30 July 2019

Commodore 128: Keyboard Retr0brighting

The summer heat wave has been horrible but that doesn't mean I can't take advantage of it. The sun puts out at least 20% more UV than my two 15 watt black lights, so I might as well save a bit of electricity and use nature for what it's intended.

It didn't start out this way though. I tried using the black lights to restore the keyboard keys. Here are the results of that attempt.

Every key was scrubbed with soap and water and then submerged in a solution of 40 volume creme and water. I used the exact same method as I did with Project 64's keyboard, so if you care, you can see how I did that by checking out this link.
The results weren't impressive. Many of the keys were already in great condition, so I was able to use them as a basis of comparison. The keys that were yellowed didn't change at all after 24 hours under the black light.
I set aside the good keys and poured a thick layer of 40 volume creme over the yellow ones.
I figured I might as well coat the chassis with creme too. This time I used the power of the sun to drench these parts in ultra violet photons. Unfortunately, due to the rotation of Earth and the position of my porch, I only get a few hours of sunlight to use. I had to move everything several times throughout the day to maximize the amount of time each part was exposed.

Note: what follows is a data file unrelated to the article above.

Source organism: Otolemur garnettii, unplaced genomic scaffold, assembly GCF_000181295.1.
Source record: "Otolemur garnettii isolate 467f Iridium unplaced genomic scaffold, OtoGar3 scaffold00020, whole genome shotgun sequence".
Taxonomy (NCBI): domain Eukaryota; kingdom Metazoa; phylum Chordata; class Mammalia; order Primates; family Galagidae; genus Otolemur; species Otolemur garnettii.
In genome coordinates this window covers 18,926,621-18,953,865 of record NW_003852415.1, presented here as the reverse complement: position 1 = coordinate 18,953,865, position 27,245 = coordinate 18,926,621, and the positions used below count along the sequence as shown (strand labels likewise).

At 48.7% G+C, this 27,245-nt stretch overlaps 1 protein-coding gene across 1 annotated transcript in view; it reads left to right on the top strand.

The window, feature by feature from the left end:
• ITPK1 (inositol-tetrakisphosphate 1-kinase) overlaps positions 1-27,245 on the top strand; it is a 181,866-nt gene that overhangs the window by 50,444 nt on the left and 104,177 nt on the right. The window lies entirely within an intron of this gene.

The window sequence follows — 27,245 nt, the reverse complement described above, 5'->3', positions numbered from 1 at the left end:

While waiting for that, I figured I'd get the keyboard reassembled. I scrubbed all of its components with soap and water and reinstalled the keys that were already a good color. I also coated the parts with some Armor All to help protect it from additional damage.
The J was the "good" key and the K went through the sun retr0brighting. Now the previously very yellow keys look better than the already white ones. This is annoying. But clearly the sun was much, much better at bleaching these keys than my black lights.
The chassis revealed its own problem: now it's all stripey. I probably should have spent more time coating these parts with the creme. I'd like to try another method to get this looking nice and uniform.
Here's a closer look at it. It's bad, but not a disaster.

Already this Commodore 128 is looking a lot better now than it did when I got it. There's still work to be done on the messy interior and the other half of the keys will need sunlight treatment. Also, as I was reassembling the keyboard, I found that several keys fall out easily. They will need new parts to stay in place.

I was hoping to get this computer restored with only two posts, but it's a bigger project than I had anticipated.

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